Fisherman warns of major catastrophe from land reclamation

Fishermen fearing that land reclamation plans may have a direct impact on their livelihood have expressed disappointment at not being consulted by the government on its plans.

James Grixti, the secretary of the National Fisheries Cooperative, warned of a “major socio-economic catastrophe” if land reclamation is carried out in the sites identified by the Environment and Resources Authority’s experts in a memo to board members, published by MaltaToday last Sunday.

The map, which identifies a long stretch of coastline between Xghajra and Portomaso for large-scale land reclamation and a number of other sites along Malta’s northern coastline – including Qalet Marku in Bahar ic-Caghaq for smaller projects – was described as “indicative” and a “starting point” for other studies by ERA’s director for the environment Michelle Piccinino, who insists that ERA’s main aim is to exclude the most environmentally sensitive areas.

But Grixti expressed his disappointment at having been kept in the dark about the site selection exercise for land reclamation. “It a shame that we only learned of the proposed sites from the media… As a major stakeholder representing 90% of Maltese and Gozitan fishermen we expect to be consulted.”

Grixti, who spoke to MaltaToday on his own personal capacity as the matter still has to be discussed internally by the cooperative, insists that fishermen have a lot to contribute to the debate on land reclamation.

“While not against any form of land reclamation, I am sceptical on the sites identified by ERA so far. If the land indicated on the maps gets reclaimed, we will assist to a socio-economic catastrophe,” Grixti claimed, fearing a massive loss of fishing grounds for the industry.

“Fishermen can contribute to the site selection due to their knowledge of barren areas, which may be ideal for this purpose,” Grixti said, lamenting the lack of appreciation of marine ecology in the way the debate is taking place on land reclamation.

“As fishermen we are aware that under the sea there is a diverse environment consisting of valleys, hills and plains, which has its own forests in the form of posidonia meadows which contribute to the regeneration of the sea…”

He compares throwing rubble into the sea to levelling valleys on land.

“The only difference between levelling a terrestrial valley with rubble and throwing rubble in the sea, is that one is visible and the other is not. But if the sea were to evaporate, people would see that the impact is exactly the same.”

His other concern is on the impact on the livelihood of fishermen.

“We are already squeezed into narrower fishing grounds thanks to oil bunkering, tuna pens and other coastal activities, let alone having more of the coastal areas rendered inaccessible.”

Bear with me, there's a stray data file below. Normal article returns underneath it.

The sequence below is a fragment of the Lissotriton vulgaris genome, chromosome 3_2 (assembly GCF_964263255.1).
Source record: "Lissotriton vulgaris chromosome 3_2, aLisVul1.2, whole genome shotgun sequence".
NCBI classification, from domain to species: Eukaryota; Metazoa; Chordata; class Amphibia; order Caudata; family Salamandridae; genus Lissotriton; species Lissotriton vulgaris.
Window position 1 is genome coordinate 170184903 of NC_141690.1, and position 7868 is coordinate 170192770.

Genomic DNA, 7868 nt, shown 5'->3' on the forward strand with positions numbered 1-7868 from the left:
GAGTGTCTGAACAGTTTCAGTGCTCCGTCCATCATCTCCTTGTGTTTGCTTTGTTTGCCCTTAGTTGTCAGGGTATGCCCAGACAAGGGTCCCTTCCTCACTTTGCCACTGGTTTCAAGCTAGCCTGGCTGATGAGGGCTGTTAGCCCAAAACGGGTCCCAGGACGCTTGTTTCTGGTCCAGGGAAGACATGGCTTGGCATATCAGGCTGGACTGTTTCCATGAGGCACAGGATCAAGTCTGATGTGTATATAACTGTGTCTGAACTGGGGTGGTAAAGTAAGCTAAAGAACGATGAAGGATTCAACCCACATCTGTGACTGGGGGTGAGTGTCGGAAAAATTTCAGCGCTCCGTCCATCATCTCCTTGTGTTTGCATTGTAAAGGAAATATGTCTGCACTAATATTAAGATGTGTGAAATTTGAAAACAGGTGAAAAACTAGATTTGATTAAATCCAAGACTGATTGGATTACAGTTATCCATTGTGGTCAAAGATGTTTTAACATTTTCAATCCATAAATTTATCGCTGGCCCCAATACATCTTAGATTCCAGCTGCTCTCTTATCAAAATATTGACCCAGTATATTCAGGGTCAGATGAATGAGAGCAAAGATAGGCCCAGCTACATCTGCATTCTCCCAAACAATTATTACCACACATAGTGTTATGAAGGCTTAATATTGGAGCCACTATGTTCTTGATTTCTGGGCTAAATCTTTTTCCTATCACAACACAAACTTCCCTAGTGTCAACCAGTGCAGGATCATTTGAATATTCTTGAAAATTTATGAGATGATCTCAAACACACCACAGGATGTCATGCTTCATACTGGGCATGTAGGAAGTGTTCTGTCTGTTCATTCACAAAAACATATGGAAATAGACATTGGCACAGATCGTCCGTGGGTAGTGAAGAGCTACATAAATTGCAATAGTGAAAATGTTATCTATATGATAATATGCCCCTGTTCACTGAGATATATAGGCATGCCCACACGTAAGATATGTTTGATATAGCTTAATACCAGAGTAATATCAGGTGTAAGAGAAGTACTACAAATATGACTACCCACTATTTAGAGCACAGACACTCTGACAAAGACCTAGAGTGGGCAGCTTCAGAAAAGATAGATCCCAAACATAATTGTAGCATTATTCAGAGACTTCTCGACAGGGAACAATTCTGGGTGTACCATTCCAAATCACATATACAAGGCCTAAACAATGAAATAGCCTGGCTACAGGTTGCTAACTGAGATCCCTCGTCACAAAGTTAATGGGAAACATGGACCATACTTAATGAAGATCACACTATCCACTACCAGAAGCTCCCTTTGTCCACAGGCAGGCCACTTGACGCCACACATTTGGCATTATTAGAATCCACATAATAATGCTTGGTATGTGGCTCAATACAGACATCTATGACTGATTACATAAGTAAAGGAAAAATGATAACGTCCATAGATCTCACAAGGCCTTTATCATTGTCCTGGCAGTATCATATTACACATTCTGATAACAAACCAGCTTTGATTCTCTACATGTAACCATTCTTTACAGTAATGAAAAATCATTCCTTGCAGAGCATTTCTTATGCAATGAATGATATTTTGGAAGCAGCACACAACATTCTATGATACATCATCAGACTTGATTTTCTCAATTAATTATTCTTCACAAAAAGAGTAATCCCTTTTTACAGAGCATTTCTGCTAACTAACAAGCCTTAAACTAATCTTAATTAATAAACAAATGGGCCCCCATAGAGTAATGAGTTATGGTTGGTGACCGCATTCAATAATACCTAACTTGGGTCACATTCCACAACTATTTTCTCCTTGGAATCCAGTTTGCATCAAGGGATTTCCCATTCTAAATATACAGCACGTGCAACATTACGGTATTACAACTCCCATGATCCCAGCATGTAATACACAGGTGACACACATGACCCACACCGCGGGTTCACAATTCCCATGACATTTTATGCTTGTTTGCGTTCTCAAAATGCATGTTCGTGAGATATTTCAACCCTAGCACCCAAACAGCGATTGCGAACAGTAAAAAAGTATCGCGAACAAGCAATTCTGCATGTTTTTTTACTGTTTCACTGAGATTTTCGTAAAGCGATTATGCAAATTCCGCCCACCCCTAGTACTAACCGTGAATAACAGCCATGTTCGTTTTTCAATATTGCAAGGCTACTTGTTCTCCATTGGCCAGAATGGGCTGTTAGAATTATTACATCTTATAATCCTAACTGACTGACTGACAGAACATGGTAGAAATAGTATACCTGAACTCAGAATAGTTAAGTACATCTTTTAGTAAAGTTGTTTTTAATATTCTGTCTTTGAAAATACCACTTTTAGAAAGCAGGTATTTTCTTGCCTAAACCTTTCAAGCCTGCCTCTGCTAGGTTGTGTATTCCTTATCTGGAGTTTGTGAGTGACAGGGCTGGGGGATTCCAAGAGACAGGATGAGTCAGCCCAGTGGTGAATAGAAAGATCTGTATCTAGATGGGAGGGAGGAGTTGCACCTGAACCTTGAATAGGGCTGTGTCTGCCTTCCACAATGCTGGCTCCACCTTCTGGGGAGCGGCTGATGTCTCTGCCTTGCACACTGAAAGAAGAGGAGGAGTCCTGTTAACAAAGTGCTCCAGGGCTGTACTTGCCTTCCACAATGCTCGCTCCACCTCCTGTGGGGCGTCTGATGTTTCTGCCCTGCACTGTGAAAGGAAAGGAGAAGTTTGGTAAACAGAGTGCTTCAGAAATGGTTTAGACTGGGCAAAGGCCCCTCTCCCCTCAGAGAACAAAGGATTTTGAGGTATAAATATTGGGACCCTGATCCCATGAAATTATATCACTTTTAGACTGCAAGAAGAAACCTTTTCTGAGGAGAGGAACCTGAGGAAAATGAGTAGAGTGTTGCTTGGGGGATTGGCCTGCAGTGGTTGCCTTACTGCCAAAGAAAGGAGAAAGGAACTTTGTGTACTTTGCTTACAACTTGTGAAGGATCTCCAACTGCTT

Gritxi fears that land reclamation could impact on many artisanal fishing activities, which occur in shallow waters within 30 metres of the coastline. This includes fishing with trammel nets (parit). Fish caught with this type of net include red mullets and   octopus.

Grixti expressed concern that some of the sites included in the ERA’s site selection exercise are located in or very close to marine protection areas. The Qalet Marku site, which is identified for small or medium-sized projects, is definitely located in a marine protection area. According to the memo, development in this area may include “breakwaters, marinas, touristic development, creation of natural habitats.” So that would mean the coastline of Bugibba and St Paul’s Bay being identified for small projects.

Grixti fears that small-scale land reclamation could eventually lead to larger-scale reclamation.

The Marsalforn harbour was also identified for medium-scale reclamation and the much larger zone between Xghajra and Portomaso, identified for large-scale reclamation are both located in the immediate vicinity of the marine protection area stretching from St Julian’s to northern Gozo. Posidonia meadows are also found in Sliema and St Julian’s, even if these are just outside the marine protection area.

In an interview with MaltaToday, ERA director Michelle Piccinino claimed that while the entire stretch of southern coastline had to be excluded due to the nature of the terrain, the “whole area between Marsaxlokk and the north of Gozo” was more suitable for land reclamation.

But when asked about the sites designated in the ERA presentation, she insisted that these are only indicative and more studies will be required. “Some areas deemed suitable for reclamation may include protected habitats… these areas need to be further analysed while noting that marine habitats may also experience changes over time.”

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